When I was a kid, my family used to go to visit relatives in Campton and Beattyville, Kentucky. It was always a good time. There were barns to play in and fishing, berrying, eggs to gather, and so forth. To get there, we took what was then a toll road called the Mountain Parkway. I loved dropping change in the bucket as we passed through the toll stations.
The road wound and twisted up into the mountains. There were steep dropoffs along the sides. I don’t remember railings, though I suppose there were some. We visited there about once a year during summer vacation. My Dad drove.
I have a number of things on my List of Things I’ll Never Be Able to Do Again, and going to Campton is one of them. For one thing, I have no relatives left there anymore — most were quite aged back then and their children have scattered. But the more important reason is that I could not handle the drive.
When I was in Ireland with my husband, we rented a car and drove around the country. The GPS that came with the car was sketchy at best. It took us on one-lane roads that meandered through the hills. On the larger roads, there were many rotaries, which we hadn’t driven before. Eventually, we started relying on my phone and Google Maps, which didn’t get us lost as often or run us off into ditches. We still ended up going on twisty back roads.
But I was terrified the entire time we were driving. Dan had to drive since I couldn’t adjust to driving on the left (I tried once and gave up). My nerves couldn’t handle it. The entire time we were driving, I had my hand braced against the roof of the car. When it was particularly frightening, I made a peculiar humming noise that Dan had to learn to ignore. He’d remind me that I had anti-anxiety meds I could take, too. I did, but they didn’t stop my symptoms.
Fast forward a couple of years. We were in Gatlinburg, Tennessee, driving around looking for where we stayed and where we were going. Again, we used Google Maps on my phone. Again, we were traveling on twisty back roads with sudden hills and no shoulders to speak of. Again I clung to the Oh Shit handle and made the weird humming noise as we navigated the convoluted routes. Again I took anti-anxiety meds.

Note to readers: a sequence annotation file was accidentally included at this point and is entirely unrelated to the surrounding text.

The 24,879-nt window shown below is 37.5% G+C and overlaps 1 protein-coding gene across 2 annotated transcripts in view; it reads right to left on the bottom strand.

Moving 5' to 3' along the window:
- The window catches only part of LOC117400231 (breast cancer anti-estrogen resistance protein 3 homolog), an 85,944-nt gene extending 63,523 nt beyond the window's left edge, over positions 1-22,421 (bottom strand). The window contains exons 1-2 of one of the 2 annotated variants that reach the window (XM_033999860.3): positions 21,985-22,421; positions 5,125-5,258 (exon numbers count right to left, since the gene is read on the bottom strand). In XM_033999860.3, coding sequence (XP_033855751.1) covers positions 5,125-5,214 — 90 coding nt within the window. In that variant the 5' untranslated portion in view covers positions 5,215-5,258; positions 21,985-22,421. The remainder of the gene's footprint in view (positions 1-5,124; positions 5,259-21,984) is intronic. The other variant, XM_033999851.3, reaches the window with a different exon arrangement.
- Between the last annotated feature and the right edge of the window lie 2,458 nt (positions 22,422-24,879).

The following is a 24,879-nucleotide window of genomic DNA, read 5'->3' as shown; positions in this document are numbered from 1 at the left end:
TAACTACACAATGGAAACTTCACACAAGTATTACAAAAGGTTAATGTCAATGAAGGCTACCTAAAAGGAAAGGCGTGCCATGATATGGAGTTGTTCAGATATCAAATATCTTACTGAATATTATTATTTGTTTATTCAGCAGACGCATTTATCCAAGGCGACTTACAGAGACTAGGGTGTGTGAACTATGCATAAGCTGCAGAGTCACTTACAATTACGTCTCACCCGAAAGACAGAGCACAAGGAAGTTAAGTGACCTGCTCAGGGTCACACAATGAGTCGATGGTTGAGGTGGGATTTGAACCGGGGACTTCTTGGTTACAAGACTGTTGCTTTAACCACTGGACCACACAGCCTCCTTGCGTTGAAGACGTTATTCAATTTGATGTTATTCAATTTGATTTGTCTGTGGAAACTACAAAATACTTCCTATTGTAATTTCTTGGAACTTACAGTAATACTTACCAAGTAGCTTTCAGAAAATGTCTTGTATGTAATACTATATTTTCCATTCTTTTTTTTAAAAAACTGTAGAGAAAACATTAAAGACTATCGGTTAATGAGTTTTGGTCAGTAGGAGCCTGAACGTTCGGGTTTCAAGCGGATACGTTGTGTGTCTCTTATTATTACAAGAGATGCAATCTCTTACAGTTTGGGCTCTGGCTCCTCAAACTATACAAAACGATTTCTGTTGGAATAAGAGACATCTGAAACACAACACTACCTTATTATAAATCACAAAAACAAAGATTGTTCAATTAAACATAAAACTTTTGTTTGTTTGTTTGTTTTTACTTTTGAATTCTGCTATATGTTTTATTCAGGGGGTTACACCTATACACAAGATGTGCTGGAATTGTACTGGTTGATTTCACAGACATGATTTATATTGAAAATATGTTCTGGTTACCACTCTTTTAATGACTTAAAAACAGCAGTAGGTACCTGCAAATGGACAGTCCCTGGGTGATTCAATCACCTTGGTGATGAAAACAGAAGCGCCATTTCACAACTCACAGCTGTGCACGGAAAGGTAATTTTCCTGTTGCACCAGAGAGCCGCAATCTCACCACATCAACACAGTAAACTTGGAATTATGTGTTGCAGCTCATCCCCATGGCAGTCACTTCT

Then I had a revelation: I could never go to Campton again, even if Dan was driving. The bends in the road and the steep drop-offs would prove too daunting. I don’t want to put myself through that again if I don’t have to. And I don’t want to have to.
I don’t have trouble driving on surface streets or highways, even alone. Those I can handle — even for four- or five-hour drives.
When I’m driving, I feel in control of the vehicle and don’t have the massive anxiety. That is, unless the circumstances involve something that makes me feel out of control, like left-side driving or narrow roads with switchbacks and doglegs. Even if Dan drives and I navigate, I still do the clutching and humming thing. It’s exhausting. If I were driving, I would have to go 20 mph and mightily piss off the cars behind me.
The bottom line? I can drive myself places, but only under certain conditions when I feel in control. If there’s a factor — or more than one — that makes me feel out of control, I can’t do it.
I like to think that I’m not a control freak under other circumstances. There’s just something about a machine that weighs that much going at a speed that feels unsafe in terrain that strikes me as difficult. This still leaves me a lot of places I can go, even without Dan. But not everywhere. And that makes me feel sad and incompetent, two feelings that I don’t like and that there’s no medication for.